By Wade Pickren, Alexandra Rutherford

In A heritage of contemporary Psychology in Context, the authors face up to the conventional storylines of significant achievements through eminent humans, or faculties of suggestion that upward push and fall within the wake of medical development. in its place, psychology is portrayed as a community of medical practices embedded in particular contexts. The narrative is expert by means of 3 key concepts—indigenization, reflexivity, and social constructionism—and by way of the attention-grabbing interaction among disciplinary Psychology and daily psychology.

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The former referred to the latent energy of the nerves that found expression in reflexes. Sensorium commune encompassed the medulla, basal ganglia, and spinal cord. Its role was to link sensory input to motor responses, without reliance on consciousness. These earlier uses of the reflex concept were typically not precise or precisely linked to physiological processes. But with the articulation of the sensory–motor distinction, the English physiologist Marshall Hall offered a specific connection between local nerve action and behavior.

Gall argued that there had to be a physical, innate foundation for organizing the knowledge that PHYSIOLOGY AND MEDICINE: THE SEARCH FOR MATERIAL EXPLANATIONS OF HUMAN NATURE came to us through our senses. Unlike the followers of Descartes, Gall’s point was that there was no division of mind and body and no need to reserve higher mental functions for the providence of God. Second, the search for a materialist basis for mind proved extremely important, although controversial. Perhaps the controversy helped make it important.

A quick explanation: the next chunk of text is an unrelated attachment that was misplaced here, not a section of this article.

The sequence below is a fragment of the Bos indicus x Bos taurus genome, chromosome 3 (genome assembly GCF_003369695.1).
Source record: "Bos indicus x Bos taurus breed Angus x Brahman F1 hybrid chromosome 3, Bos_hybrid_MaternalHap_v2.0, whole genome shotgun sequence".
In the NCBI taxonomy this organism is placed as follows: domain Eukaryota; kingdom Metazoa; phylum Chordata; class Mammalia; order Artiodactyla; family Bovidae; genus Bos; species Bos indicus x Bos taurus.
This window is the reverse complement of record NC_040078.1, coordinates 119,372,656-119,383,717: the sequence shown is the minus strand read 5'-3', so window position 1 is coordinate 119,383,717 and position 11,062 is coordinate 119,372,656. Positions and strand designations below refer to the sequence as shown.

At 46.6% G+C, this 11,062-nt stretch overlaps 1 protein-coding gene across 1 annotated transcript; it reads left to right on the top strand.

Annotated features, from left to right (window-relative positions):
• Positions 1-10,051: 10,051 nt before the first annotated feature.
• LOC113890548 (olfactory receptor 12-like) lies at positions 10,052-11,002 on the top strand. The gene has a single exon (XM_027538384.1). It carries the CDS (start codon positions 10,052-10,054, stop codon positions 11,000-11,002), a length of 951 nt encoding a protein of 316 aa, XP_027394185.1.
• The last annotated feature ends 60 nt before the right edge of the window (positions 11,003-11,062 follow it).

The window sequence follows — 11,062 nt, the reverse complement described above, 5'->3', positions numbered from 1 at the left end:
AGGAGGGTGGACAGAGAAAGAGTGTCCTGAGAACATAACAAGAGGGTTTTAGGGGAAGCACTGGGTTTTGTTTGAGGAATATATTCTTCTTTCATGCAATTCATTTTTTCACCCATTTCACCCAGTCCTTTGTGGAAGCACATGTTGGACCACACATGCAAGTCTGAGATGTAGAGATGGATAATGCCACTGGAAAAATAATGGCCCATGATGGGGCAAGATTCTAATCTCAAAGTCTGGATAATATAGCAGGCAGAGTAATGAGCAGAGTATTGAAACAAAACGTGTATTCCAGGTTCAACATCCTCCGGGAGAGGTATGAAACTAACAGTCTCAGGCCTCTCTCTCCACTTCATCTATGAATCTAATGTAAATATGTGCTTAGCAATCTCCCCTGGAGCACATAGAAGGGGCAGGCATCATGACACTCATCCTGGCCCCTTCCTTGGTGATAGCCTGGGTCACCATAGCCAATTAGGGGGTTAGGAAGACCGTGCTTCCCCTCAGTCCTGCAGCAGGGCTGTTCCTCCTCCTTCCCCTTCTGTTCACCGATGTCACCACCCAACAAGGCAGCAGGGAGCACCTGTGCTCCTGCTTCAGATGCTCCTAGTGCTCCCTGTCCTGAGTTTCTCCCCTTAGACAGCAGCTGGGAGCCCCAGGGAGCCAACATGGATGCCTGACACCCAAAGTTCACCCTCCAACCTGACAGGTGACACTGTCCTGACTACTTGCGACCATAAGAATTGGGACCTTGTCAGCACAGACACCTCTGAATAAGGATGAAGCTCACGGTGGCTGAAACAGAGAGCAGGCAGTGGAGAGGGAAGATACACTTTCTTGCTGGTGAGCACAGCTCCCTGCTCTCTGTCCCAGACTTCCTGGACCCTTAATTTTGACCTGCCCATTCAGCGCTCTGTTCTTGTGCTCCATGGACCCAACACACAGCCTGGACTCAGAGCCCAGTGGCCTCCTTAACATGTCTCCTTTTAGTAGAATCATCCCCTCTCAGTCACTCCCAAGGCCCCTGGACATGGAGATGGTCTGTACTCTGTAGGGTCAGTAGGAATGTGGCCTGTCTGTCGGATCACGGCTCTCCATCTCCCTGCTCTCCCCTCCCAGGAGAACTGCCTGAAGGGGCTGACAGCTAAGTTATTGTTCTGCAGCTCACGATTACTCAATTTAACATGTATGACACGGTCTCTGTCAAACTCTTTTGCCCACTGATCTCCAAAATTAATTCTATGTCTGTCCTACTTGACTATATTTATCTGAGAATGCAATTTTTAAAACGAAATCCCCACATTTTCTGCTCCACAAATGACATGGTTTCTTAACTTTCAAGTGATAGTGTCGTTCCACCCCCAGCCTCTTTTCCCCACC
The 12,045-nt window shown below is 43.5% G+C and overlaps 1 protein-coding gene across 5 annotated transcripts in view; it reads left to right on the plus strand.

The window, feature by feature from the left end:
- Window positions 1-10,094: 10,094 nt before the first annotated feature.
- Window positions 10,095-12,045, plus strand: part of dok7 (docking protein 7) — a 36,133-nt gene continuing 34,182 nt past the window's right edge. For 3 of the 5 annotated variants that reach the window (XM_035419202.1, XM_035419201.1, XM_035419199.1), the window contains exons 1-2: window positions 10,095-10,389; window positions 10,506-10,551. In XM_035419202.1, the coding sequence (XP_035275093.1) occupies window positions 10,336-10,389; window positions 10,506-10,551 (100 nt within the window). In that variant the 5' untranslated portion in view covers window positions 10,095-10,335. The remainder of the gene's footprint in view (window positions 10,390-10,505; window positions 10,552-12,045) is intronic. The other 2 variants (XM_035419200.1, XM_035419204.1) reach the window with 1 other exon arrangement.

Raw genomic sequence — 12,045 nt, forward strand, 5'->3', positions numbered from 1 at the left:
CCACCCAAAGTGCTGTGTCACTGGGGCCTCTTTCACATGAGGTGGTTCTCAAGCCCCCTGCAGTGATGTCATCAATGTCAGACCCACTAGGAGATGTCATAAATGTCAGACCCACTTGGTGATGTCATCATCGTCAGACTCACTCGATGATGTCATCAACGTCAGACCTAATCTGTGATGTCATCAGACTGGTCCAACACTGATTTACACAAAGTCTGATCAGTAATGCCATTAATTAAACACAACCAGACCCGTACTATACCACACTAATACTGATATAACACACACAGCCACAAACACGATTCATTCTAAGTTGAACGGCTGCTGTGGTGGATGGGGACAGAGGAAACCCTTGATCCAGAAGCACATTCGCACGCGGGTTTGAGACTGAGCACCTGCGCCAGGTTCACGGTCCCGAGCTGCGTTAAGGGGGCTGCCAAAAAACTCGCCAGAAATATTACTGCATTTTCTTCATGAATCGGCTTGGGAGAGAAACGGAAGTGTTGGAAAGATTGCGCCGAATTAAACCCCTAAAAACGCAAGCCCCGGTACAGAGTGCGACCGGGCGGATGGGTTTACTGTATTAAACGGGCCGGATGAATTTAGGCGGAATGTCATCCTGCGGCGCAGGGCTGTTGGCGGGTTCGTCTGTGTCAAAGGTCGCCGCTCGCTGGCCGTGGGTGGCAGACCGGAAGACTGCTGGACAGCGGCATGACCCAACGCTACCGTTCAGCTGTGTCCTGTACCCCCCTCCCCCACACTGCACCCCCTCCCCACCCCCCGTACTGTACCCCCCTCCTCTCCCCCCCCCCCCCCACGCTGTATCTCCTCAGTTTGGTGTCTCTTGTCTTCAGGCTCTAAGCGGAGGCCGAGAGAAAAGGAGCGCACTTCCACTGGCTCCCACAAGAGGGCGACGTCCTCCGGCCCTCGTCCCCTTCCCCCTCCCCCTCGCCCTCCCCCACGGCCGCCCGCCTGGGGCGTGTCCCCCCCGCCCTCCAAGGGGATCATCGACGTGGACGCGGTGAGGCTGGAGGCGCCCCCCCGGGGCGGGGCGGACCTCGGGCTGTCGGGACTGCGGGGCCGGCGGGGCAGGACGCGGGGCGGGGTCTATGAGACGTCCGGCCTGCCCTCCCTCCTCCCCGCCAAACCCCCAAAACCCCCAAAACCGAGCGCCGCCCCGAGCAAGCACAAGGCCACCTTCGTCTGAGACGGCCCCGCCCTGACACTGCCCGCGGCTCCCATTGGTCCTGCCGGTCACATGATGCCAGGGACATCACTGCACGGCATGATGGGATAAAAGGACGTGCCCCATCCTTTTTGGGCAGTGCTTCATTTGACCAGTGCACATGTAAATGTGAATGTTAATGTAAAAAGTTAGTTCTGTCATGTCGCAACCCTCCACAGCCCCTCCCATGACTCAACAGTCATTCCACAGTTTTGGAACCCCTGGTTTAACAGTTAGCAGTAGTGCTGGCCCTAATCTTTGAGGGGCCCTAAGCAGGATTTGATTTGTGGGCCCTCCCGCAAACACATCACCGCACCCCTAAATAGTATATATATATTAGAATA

Only humans were blessed with the latter and its chief characteristic, reason. Two cautions are needed as we proceed. First, Descartes was not a psychologist, nor was he a protopsychologist. He was a philosopher concerned with placing knowledge on a sure foundation and from that foundation constructing knowledge about how the Creation worked, including the human brain and body. Descartes’s worry about the certainty of knowledge was with him even as he finished school. What compounded this worry was the state of his world as a young man.

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